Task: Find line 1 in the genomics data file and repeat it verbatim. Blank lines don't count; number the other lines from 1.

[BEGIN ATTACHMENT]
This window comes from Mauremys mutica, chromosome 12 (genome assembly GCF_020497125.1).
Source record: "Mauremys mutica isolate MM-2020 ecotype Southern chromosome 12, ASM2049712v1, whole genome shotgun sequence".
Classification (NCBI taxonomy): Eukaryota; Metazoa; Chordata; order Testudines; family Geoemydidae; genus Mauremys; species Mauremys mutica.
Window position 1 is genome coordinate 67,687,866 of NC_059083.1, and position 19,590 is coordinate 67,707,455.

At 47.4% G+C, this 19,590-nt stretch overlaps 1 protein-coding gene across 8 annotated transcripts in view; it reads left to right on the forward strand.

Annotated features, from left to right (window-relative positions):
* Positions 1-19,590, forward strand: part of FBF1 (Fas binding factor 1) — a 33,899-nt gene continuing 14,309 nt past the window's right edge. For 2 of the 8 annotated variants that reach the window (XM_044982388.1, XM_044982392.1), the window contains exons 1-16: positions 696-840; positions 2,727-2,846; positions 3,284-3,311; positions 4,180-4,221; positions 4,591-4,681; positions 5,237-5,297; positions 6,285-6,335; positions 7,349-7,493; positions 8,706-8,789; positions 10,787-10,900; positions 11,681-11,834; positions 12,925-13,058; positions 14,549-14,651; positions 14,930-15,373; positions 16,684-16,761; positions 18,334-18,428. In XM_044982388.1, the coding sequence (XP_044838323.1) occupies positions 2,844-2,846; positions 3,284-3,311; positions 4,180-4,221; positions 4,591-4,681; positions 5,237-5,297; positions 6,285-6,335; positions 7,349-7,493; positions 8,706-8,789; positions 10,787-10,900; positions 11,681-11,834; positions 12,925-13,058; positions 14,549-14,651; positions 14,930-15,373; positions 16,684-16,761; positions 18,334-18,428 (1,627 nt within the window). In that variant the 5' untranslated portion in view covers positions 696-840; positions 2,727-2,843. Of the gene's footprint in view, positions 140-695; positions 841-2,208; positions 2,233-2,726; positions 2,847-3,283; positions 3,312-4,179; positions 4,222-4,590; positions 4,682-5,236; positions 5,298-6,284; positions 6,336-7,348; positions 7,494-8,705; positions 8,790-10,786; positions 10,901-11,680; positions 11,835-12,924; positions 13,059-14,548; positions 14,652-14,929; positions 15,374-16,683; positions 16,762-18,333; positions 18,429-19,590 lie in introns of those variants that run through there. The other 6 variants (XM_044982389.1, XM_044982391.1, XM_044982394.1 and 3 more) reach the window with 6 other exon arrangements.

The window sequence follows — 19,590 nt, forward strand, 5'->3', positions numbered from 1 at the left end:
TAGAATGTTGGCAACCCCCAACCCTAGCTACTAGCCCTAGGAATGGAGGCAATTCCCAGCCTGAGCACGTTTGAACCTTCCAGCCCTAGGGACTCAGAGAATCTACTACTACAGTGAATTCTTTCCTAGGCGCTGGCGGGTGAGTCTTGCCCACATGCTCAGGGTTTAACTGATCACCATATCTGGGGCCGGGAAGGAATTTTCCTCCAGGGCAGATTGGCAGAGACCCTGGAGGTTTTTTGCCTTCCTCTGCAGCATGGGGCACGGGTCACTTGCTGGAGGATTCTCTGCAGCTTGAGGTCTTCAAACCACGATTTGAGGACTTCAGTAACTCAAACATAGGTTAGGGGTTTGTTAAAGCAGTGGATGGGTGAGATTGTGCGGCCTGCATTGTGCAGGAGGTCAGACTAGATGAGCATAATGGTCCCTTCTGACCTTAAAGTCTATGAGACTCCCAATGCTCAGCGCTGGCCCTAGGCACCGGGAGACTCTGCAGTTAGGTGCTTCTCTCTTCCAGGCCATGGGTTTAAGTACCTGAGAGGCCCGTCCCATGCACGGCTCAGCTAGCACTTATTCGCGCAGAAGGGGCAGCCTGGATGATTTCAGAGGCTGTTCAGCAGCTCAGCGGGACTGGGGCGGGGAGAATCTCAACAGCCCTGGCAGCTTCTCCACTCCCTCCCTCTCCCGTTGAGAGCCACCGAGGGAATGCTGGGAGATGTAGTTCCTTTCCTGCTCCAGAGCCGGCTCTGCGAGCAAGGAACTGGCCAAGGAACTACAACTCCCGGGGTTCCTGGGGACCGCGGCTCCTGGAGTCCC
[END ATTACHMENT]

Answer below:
This window comes from Mauremys mutica, chromosome 12 (genome assembly GCF_020497125.1).